Jeff Castelaz

Jeff Castelaz Rides Pablove Across America 2016
  • My Goal:
  • $50,000
  • Raised So Far:
  • $48,109
  • # of Donations:
  • 131
$48109 of $50000 goal
+
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Cycling has always equated to freedom and fun for me. Cycling has always made me feel alive. Cycling was my way out of a crappy childhood. Riding a bike took me places when I had nowhere to be, and nowhere to go. Cycling became my way to connect with the world.

As a 13-year-old riding on the two-lane roads outside Milwaukee, I began to dream of going faster, going further, and loving the pain in my body as I did those things.

I started teaching my son Pablo how to ride his bike in February 2008. He loved riding. He was all smiles and laughter whenever he was near his bike. It seemed to me that he felt the same way about cycling that me and my friends do. But that all ended in May 2008 when he was diagnosed with cancer. The first thing his doctor told us was that he could no longer ride his bike.

In that one sentence, my dream of handing down the utterly simple joy of riding a bike to my son came to an abrupt halt. Soon after, cancer took much more. It took Pablo's life. Now he’ll never be able to ride with me. 

After he died, I hatched an idea: why not ride my bike a super long distance every day for days on end as a way to get peoples’ attention? To jar them out of their daily lives. To get them to open up their wallets to support the mission of The Pablove Foundation? That idea quickly became a reality, as I rode from St. Augustine, Florida to Los Angeles in 2008. That idea has grown and grown. What began as me and my friend Rick Babington has grown to over 200 riders over six years. And now, as we are about to embark on our seventh PAA, 42 more riders will be added to that number.

This idea has raised almost $3 million so far. 

By now, our concept is proven: the bikes; the riding 100 miles a day; the asking people to contribute money. It works—for everyone. While we are riding PAA, the foundation makes loads of money. And people get to dream their bike-driven dreams. And we carry the names and hearts of kids with cancer across our course every year.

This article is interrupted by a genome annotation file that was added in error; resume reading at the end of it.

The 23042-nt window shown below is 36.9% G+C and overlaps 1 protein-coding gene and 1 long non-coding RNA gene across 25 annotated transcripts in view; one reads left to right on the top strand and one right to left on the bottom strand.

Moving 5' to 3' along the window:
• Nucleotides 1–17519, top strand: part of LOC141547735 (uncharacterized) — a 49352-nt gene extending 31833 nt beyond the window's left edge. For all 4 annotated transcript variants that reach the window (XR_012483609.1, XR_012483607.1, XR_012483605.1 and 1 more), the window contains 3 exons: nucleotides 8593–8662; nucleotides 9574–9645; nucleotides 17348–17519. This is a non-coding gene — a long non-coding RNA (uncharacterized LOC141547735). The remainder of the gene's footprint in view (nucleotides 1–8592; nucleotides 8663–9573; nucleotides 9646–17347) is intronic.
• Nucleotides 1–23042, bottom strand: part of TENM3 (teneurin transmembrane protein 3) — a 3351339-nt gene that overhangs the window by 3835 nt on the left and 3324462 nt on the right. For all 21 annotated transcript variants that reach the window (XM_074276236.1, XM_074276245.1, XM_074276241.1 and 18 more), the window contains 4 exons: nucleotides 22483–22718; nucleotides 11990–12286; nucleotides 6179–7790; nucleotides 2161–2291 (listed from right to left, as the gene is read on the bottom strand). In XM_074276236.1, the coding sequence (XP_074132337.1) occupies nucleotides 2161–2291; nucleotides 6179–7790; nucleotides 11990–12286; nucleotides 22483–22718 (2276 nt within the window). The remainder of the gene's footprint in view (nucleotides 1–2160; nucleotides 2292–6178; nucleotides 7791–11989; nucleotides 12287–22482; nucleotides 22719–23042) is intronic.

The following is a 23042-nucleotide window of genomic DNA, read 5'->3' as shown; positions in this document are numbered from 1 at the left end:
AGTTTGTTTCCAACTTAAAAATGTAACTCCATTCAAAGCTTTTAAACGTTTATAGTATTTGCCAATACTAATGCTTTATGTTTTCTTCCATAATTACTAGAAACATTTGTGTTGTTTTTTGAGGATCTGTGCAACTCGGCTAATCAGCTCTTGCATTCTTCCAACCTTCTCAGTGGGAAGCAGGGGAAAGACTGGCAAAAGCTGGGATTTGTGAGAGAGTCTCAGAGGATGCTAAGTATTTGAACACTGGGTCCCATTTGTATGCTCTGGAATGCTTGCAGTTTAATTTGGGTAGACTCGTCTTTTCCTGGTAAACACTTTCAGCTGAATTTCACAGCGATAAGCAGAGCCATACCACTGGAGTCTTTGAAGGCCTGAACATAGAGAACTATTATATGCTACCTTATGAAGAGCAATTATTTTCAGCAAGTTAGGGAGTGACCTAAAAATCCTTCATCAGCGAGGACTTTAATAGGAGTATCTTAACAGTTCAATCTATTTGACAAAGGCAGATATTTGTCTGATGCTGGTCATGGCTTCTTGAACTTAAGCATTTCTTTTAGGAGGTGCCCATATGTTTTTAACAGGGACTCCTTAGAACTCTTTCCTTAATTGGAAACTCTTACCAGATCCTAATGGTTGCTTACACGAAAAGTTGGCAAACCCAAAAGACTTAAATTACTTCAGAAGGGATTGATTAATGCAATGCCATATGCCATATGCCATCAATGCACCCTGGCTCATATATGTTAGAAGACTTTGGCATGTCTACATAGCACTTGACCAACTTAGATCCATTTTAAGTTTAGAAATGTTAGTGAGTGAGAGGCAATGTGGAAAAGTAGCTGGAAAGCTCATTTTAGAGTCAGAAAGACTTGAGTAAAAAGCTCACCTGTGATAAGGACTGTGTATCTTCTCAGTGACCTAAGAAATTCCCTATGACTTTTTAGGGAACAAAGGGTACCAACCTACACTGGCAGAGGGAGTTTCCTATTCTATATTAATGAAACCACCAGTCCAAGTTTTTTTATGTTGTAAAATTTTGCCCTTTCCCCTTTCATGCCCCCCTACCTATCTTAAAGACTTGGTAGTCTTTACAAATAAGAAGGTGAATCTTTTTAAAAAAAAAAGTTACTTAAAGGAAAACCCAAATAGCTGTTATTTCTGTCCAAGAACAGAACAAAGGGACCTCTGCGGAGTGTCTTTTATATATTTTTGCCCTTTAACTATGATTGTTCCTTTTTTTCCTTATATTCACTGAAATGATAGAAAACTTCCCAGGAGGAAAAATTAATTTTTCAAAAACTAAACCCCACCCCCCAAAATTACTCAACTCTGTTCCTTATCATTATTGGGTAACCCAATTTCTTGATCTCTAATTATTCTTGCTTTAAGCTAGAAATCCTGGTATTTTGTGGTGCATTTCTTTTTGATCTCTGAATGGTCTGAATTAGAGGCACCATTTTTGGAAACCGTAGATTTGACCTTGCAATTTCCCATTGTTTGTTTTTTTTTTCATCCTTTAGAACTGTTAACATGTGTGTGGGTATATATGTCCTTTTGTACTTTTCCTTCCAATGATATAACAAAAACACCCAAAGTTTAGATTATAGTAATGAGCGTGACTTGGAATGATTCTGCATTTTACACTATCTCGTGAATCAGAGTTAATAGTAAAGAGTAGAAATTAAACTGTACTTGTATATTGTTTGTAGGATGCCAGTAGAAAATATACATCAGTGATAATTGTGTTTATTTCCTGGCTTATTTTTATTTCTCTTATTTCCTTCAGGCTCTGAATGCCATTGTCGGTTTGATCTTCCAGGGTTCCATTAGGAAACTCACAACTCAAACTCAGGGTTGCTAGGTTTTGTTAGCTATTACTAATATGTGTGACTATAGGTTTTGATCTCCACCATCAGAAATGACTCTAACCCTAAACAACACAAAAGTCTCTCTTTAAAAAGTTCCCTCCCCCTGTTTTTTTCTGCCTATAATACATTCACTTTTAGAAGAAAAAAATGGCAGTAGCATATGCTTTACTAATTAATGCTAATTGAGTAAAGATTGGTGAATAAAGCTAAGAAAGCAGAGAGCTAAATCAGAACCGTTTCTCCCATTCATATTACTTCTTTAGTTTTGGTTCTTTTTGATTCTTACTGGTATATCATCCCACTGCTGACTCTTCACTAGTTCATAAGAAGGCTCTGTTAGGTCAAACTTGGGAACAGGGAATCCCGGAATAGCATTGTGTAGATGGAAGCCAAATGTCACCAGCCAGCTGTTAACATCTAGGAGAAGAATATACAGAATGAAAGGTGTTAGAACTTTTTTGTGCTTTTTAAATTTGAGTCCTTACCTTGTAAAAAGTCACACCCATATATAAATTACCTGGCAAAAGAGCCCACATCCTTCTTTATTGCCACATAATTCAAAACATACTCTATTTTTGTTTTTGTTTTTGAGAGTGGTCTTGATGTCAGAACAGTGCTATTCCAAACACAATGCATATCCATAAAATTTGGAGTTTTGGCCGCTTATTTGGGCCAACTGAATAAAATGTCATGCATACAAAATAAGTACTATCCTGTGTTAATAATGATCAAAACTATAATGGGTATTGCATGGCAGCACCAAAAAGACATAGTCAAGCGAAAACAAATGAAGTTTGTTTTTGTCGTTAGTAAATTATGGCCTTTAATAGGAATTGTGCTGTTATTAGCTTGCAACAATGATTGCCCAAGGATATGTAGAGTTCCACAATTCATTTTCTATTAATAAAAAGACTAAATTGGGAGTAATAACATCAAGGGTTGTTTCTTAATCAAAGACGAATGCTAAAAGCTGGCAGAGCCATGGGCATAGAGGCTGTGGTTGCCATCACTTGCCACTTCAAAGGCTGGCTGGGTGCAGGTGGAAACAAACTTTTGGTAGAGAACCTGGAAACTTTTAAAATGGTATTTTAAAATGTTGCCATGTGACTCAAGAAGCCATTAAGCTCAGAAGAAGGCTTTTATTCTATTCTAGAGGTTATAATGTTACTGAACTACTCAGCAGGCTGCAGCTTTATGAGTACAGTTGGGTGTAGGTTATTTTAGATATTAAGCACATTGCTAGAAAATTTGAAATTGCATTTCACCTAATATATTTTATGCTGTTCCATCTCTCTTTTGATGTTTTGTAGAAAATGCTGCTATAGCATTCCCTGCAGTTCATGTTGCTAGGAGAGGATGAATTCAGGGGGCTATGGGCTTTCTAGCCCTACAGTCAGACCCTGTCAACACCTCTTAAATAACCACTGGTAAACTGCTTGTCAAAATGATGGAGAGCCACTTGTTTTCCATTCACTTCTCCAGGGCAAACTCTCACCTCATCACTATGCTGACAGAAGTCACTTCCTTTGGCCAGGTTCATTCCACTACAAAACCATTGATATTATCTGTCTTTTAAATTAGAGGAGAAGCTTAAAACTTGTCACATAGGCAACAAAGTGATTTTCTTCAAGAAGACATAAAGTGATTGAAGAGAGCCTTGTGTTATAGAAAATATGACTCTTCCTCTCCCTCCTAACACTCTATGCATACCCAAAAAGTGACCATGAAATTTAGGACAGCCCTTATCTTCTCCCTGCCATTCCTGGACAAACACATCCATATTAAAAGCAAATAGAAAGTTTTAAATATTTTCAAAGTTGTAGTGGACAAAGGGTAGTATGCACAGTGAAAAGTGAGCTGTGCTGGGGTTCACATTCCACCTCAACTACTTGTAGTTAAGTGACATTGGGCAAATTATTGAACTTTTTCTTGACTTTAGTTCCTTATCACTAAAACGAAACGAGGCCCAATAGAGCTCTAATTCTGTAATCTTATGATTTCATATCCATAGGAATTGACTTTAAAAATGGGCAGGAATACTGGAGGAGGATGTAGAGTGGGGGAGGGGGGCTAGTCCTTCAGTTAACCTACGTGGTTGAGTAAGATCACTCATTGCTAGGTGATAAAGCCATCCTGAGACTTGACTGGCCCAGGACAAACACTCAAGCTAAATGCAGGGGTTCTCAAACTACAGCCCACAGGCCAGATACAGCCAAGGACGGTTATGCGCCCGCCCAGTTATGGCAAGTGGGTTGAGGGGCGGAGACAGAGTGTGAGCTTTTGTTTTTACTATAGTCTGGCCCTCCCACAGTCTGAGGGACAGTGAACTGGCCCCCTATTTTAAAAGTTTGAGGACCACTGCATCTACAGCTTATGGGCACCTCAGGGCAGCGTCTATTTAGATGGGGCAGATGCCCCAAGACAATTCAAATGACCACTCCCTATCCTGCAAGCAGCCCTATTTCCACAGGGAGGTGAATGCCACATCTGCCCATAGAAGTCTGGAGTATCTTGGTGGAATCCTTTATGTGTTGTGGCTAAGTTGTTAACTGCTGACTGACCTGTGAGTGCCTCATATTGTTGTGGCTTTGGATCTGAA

Chances are, you've supported us over the years. So none of this is news to your ears. 

But here I am, again, this year, asking the same question: can you please click the DONATE HERE button? 

I ride to support the mission of The Pablove Foundation, so that someday I can contribute to the betterment of lives of people who are affected by pediatric cancer. It's that complicated, yes. But it's also that simple.

You work hard for your money, and so do I, so I wouldn't waste your time here. But we are making progress. We are affecting the lives of children and families who are going through this disease. Our community is growing. We are standing up. We are being seen. We are stopping people in their tracks. We have funded over $1.1 million in pediatric cancer research projects all over the world. Why is this significant? Oh, that's easy: it's because pediatric cancer is underfunded and ignored by the big business of the medical industry. If we don't help kids with cancer–and the kids who will be diagnosed in the future–who will? 

Children are the future. Help me to help children deliver the future of the world. 

THANK YOU.

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The Cause
Jeff Castelaz is fundraising for Pablove Across America 2016 benefiting The Pablove Foundation.